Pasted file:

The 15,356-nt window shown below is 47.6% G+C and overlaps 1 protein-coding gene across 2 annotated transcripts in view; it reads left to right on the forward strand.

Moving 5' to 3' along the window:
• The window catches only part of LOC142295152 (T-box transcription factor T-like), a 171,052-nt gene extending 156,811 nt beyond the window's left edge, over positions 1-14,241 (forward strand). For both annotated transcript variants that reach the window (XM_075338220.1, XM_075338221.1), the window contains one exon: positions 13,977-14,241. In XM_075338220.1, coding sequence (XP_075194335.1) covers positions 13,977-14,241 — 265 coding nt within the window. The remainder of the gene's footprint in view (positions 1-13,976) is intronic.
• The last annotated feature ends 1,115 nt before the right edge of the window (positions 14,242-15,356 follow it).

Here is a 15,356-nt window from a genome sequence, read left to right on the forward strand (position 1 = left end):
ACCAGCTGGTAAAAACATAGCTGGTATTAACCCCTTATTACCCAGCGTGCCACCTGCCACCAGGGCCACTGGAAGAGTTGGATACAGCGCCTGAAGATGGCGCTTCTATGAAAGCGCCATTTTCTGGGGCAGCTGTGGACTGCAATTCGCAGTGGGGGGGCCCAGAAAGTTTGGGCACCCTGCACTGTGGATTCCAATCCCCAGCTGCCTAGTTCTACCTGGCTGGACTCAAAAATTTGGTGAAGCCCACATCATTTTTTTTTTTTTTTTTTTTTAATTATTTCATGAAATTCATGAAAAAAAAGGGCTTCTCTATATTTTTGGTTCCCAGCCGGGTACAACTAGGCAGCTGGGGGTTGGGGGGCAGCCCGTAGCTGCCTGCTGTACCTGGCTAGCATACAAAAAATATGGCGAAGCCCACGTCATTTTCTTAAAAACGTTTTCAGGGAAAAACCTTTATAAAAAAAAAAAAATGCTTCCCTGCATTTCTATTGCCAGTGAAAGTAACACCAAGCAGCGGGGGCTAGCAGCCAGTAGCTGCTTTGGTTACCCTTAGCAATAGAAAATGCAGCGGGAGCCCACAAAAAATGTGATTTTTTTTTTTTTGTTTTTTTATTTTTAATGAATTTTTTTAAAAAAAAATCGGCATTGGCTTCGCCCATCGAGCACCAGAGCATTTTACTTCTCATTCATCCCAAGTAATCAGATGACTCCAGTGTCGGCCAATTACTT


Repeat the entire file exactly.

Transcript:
The 15,356-nt window shown below is 47.6% G+C and overlaps 1 protein-coding gene across 2 annotated transcripts in view; it reads left to right on the forward strand.

Moving 5' to 3' along the window:
• The window catches only part of LOC142295152 (T-box transcription factor T-like), a 171,052-nt gene extending 156,811 nt beyond the window's left edge, over positions 1-14,241 (forward strand). For both annotated transcript variants that reach the window (XM_075338220.1, XM_075338221.1), the window contains one exon: positions 13,977-14,241. In XM_075338220.1, coding sequence (XP_075194335.1) covers positions 13,977-14,241 — 265 coding nt within the window. The remainder of the gene's footprint in view (positions 1-13,976) is intronic.
• The last annotated feature ends 1,115 nt before the right edge of the window (positions 14,242-15,356 follow it).

Here is a 15,356-nt window from a genome sequence, read left to right on the forward strand (position 1 = left end):
ACCAGCTGGTAAAAACATAGCTGGTATTAACCCCTTATTACCCAGCGTGCCACCTGCCACCAGGGCCACTGGAAGAGTTGGATACAGCGCCTGAAGATGGCGCTTCTATGAAAGCGCCATTTTCTGGGGCAGCTGTGGACTGCAATTCGCAGTGGGGGGGCCCAGAAAGTTTGGGCACCCTGCACTGTGGATTCCAATCCCCAGCTGCCTAGTTCTACCTGGCTGGACTCAAAAATTTGGTGAAGCCCACATCATTTTTTTTTTTTTTTTTTTTTAATTATTTCATGAAATTCATGAAAAAAAAGGGCTTCTCTATATTTTTGGTTCCCAGCCGGGTACAACTAGGCAGCTGGGGGTTGGGGGGCAGCCCGTAGCTGCCTGCTGTACCTGGCTAGCATACAAAAAATATGGCGAAGCCCACGTCATTTTCTTAAAAACGTTTTCAGGGAAAAACCTTTATAAAAAAAAAAAAATGCTTCCCTGCATTTCTATTGCCAGTGAAAGTAACACCAAGCAGCGGGGGCTAGCAGCCAGTAGCTGCTTTGGTTACCCTTAGCAATAGAAAATGCAGCGGGAGCCCACAAAAAATGTGATTTTTTTTTTTTTGTTTTTTTATTTTTAATGAATTTTTTTAAAAAAAAATCGGCATTGGCTTCGCCCATCGAGCACCAGAGCATTTTACTTCTCATTCATCCCAAGTAATCAGATGACTCCAGTGTCGGCCAATTACTT